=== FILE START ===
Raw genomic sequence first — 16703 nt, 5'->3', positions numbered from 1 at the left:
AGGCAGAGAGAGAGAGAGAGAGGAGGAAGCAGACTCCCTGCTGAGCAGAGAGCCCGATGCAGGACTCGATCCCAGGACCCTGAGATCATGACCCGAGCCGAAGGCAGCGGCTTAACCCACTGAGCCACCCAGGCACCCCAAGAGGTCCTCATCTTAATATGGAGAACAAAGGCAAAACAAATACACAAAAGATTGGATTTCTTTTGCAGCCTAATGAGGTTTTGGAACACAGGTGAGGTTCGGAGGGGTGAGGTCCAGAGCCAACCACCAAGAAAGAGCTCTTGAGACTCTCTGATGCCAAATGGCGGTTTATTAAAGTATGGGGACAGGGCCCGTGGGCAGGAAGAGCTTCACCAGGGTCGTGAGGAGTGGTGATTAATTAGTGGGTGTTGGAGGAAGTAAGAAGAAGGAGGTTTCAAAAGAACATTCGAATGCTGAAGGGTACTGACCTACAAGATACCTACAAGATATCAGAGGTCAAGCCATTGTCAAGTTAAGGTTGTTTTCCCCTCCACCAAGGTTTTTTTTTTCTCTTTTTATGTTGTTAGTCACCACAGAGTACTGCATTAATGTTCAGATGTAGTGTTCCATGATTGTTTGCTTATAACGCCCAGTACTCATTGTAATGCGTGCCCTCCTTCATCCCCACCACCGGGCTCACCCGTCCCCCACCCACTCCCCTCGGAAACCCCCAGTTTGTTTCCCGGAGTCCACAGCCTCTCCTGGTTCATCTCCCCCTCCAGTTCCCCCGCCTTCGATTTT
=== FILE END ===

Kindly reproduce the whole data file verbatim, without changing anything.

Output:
Raw genomic sequence first — 16703 nt, 5'->3', positions numbered from 1 at the left:
AGGCAGAGAGAGAGAGAGAGAGGAGGAAGCAGACTCCCTGCTGAGCAGAGAGCCCGATGCAGGACTCGATCCCAGGACCCTGAGATCATGACCCGAGCCGAAGGCAGCGGCTTAACCCACTGAGCCACCCAGGCACCCCAAGAGGTCCTCATCTTAATATGGAGAACAAAGGCAAAACAAATACACAAAAGATTGGATTTCTTTTGCAGCCTAATGAGGTTTTGGAACACAGGTGAGGTTCGGAGGGGTGAGGTCCAGAGCCAACCACCAAGAAAGAGCTCTTGAGACTCTCTGATGCCAAATGGCGGTTTATTAAAGTATGGGGACAGGGCCCGTGGGCAGGAAGAGCTTCACCAGGGTCGTGAGGAGTGGTGATTAATTAGTGGGTGTTGGAGGAAGTAAGAAGAAGGAGGTTTCAAAAGAACATTCGAATGCTGAAGGGTACTGACCTACAAGATACCTACAAGATATCAGAGGTCAAGCCATTGTCAAGTTAAGGTTGTTTTCCCCTCCACCAAGGTTTTTTTTTTCTCTTTTTATGTTGTTAGTCACCACAGAGTACTGCATTAATGTTCAGATGTAGTGTTCCATGATTGTTTGCTTATAACGCCCAGTACTCATTGTAATGCGTGCCCTCCTTCATCCCCACCACCGGGCTCACCCGTCCCCCACCCACTCCCCTCGGAAACCCCCAGTTTGTTTCCCGGAGTCCACAGCCTCTCCTGGTTCATCTCCCCCTCCAGTTCCCCCGCCTTCGATTTT